Posted by Jeffrey Feingold on 05.19.16
Now that the Protecting America from Tax Hikes (PATH) Act of 2015 has made federal Research & Development (R&D) tax credits permanent, CPA firms have more reason than ever to add this powerful tax-savings tool to the client services they offer. After all, a successful firm wants to not only offer clients what they want and need, but also recommend opportunities of which they may be entirely unaware.
Originally created in 1981 to create jobs and spur technology in the U.S., the R&D tax credit was modified over the years to apply to a host of businesses in industries ranging from manufacturing and construction to engineering and software development. Most often, these tax savings offset salaries for R&D work performed by employees, but they can also cover qualified expenses for supplies, contract research and certain payments to qualified organizations for basic research. Further, more than 40 states offer their own R&D tax credits with attractive features and additional advantages.
While more than 14,000 U.S. companies claim federal R&D tax credits annually, less than 33% of companies that qualify for federal R&D tax credits actually utilize them due to misconceptions about qualification and the complexity of necessary documentation. From my perspective, most CPA firms are aware R&D tax credits exist but are not focused on getting their clients involved in the process. Yet, if you don’t offer this increasingly popular tax credit to your clients, someone else will.
For many accounting firms, the process of establishing new client relationships is burdensome—it requires the firm to devote resources to an effort with no guarantee of success—resources that could serve existing clients. Your clients may also perceive the documentation process to be challenging; yet having expertise behind the numbers minimizes the risk of an audit and maximizes the likelihood of a successful defense should an audit occur. That is why I recommend that CPA firms partner with an external expert to manage the nuts and bolts of an R&D tax credit study for their clients. Most firms don’t have the expertise needed to perform this type of credit study, and it’s far more cost-effective to outsource the effort.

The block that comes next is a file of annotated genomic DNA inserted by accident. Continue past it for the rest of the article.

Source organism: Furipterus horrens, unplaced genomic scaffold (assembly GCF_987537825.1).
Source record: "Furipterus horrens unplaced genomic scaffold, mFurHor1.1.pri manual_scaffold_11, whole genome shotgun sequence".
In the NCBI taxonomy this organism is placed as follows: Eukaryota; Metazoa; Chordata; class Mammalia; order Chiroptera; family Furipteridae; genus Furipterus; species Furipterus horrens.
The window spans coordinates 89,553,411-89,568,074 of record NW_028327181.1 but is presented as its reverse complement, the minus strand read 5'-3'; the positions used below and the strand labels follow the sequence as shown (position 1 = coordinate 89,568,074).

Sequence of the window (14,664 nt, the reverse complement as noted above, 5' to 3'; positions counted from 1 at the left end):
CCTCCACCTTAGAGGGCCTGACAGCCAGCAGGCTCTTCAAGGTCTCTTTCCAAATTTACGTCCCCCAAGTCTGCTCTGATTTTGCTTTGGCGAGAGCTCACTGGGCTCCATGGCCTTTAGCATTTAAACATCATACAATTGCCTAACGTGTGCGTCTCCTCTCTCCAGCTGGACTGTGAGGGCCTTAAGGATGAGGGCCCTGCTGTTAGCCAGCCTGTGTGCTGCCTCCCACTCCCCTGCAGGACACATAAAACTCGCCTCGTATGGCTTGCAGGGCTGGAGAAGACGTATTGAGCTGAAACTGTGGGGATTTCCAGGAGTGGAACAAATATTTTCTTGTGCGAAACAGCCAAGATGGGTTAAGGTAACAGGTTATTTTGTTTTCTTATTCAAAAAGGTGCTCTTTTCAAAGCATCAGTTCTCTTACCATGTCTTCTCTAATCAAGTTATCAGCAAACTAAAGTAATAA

Once you understand that R&D tax credits present an outstanding opportunity to grow your practice, you will want to look for specific qualifications in a tax credit joint partner. The ideal partner will:
If you think a client might be unsure about either the potential benefits of the R&D tax credit or working with a joint venture partner, I recommend that they have a conversation with other end-user clients of the firm to better understand the process and the opportunity for potentially large tax savings. The bottom line is for clients to be aware that they are entitled to R&D tax credits if they perform qualifying activities. Most CPA firms are surprised at just how many do.
Jay Nisberg is an internationally recognized consultant to the public accounting profession. He also leads the strategic advisory board for Tax Point Advisors.
The R&D tax credit can be a lucrative incentive for innovative businesses. Given the new permanent nature of the tax credit, now is the time to consider whether activities performed by your company qualify for major cash-saving tax credit opportunities. To learn more about whether your industry and company activities meet the R&D four-part test, request our free assessment today. Tax Point Advisors, a firm with expertise in working with small and midsize companies, works with businesses that may qualify for R&D tax benefits. For more information, please contact (800) 260-4138 or please leave us a message below.